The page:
The calendar may have started anew in 2018, but federal regulators have affirmed that they are still firmly focused on one of 2017’s emerging issues—cryptocurrencies and, more specifically, initial coin offerings (ICO).
FINRA’s 2018 Regulatory and Examination Priorities Letter, which was released earlier this week, highlights ICOs and cryptocurrencies among several sales practice risks that FINRA will focus on in the coming year:
Digital assets (such as cryptocurrenices) and initial coin offerings (ICOs) have received significant media, public and regulatory attention in the past year. FINRA will closely monitor developments in this area, including the role firms and registered representatives may play in effecting transactions in such assets and ICOs. Where such assets are securities or where an ICO involves the offer and sale of securities, FINRA may review the mechanisms—for example, supervisory, compliance and operational infrastructure—firms have put in place to ensure compliance with relevant federal securities laws and regulations and FINRA rules.
Last month, we discussed the SEC Chairman’s recent statement on ICOs and previewed the numerous insurance coverage issues this interesting—yet potentially risky—investment vehicle poses to both the offering company and market professionals engaged to support the offering.
FINRA has now joined the SEC in signaling that federal regulators may begin targeting secondary actors in ICOs that likely have a wide variety of insurance products, including D&O, E&O, professional liability, cyber, crime, and other specialized policies. The range of coverage available among these forms varies greatly among industries, and even within the same industry. For example, brokerage firms and other parties to a securities transaction may have different exposures than banks, agents, or brokers assisting on that same transaction. All of these market participants, especially those in heavily scrutinized ICOs, face exposure in the form of regulatory enforcement, investor lawsuits, and other claims that are traditionally covered by insurance.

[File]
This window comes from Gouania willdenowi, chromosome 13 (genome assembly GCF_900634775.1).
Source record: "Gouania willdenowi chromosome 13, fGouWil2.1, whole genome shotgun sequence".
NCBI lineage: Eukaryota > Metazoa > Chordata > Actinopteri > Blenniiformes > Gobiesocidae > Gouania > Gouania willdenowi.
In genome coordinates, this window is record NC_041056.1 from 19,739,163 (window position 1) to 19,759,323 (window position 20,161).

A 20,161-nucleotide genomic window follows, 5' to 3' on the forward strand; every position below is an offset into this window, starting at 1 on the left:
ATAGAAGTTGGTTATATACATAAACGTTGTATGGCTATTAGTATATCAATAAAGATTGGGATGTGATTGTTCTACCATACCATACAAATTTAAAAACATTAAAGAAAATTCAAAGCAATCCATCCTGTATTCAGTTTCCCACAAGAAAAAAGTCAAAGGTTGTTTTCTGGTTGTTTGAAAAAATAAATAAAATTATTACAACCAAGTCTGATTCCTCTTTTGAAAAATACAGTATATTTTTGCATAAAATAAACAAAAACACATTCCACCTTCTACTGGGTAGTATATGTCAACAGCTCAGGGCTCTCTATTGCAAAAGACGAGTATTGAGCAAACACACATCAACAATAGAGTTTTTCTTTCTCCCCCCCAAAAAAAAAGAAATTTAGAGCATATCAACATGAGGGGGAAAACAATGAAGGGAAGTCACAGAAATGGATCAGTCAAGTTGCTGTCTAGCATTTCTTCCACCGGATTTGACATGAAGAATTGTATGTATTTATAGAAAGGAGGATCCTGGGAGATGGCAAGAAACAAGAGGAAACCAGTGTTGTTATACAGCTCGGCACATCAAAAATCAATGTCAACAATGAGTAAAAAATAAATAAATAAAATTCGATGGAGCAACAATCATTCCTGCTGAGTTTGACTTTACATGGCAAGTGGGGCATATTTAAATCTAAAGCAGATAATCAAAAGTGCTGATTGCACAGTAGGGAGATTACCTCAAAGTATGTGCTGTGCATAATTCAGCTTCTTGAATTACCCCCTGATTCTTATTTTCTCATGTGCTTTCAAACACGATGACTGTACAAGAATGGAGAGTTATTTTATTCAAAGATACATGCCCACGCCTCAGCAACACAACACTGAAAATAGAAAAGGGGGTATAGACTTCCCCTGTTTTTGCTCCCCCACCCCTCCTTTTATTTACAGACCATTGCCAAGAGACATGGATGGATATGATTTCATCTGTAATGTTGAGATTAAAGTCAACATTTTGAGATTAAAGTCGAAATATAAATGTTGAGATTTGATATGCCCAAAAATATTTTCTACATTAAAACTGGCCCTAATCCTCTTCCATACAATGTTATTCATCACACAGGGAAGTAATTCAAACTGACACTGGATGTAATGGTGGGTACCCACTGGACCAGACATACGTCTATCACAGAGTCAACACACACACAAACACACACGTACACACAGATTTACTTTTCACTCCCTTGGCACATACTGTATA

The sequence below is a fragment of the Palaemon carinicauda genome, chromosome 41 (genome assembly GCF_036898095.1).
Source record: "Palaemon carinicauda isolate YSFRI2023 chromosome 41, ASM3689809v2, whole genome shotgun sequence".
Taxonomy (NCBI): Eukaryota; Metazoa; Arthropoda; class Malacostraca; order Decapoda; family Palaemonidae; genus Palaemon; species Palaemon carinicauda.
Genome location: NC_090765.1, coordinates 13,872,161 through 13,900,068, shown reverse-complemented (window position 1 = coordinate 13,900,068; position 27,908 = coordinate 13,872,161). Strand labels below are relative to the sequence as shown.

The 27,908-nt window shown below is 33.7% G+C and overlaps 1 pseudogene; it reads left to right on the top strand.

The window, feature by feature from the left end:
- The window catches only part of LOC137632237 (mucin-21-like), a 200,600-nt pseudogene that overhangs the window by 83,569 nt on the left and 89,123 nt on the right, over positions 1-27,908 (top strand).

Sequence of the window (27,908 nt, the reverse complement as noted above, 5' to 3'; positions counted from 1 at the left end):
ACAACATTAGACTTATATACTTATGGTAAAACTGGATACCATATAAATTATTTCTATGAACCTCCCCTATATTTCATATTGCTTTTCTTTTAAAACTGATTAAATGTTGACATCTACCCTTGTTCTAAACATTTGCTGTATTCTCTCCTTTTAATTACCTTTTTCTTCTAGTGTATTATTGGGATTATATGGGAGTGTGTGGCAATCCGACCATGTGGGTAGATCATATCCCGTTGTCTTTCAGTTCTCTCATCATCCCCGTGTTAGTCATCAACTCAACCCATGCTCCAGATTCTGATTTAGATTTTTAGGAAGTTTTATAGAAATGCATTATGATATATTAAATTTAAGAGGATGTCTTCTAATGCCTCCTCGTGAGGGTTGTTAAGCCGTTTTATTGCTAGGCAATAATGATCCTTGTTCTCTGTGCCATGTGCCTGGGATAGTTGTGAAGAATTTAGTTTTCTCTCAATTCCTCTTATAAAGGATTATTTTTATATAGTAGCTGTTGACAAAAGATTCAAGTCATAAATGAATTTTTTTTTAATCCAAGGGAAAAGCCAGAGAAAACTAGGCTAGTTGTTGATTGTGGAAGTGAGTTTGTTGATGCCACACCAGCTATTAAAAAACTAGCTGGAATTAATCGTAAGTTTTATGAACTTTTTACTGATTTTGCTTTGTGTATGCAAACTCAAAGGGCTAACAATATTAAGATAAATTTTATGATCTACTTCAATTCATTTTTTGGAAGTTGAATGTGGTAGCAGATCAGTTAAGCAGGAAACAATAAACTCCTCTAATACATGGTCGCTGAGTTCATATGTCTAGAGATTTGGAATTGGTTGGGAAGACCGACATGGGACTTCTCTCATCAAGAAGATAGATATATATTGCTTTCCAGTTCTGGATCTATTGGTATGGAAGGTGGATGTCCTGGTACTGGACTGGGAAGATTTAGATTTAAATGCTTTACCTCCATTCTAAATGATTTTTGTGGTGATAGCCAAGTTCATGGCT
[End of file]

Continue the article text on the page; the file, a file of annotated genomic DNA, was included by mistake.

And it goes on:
From insurer risk appetite to potential coverage gaps, ICOs and cryptocurrencies more generally present novel, complex issues for the insurance market, which has historically been slow to adapt to new technologies.
As Kevin LaCroix of RT ProExec recently commented, even assuming D&O coverage were available, there are a number of typical exclusions that would need to be addressed, such as exclusions for public offerings of securities and conduct exclusions precluding coverage for fraudulent misconduct and intentional violations of the law, among others.
FINRA’s 2018 priorities letter presents another reason for broker-dealers and other professionals in the financial services industry to evaluate their potential exposure, including with respect to the potential role that a robust insurance coverage program might play in mitigating such exposure. FINRA’s renewed focus on ICOs in 2018 underscores the importance of remaining proactive in addressing insurance issues before renewal and certainly before a claim arises.
Stay tuned for more ICO-related developments as we continue to monitor this important issue throughout the new year.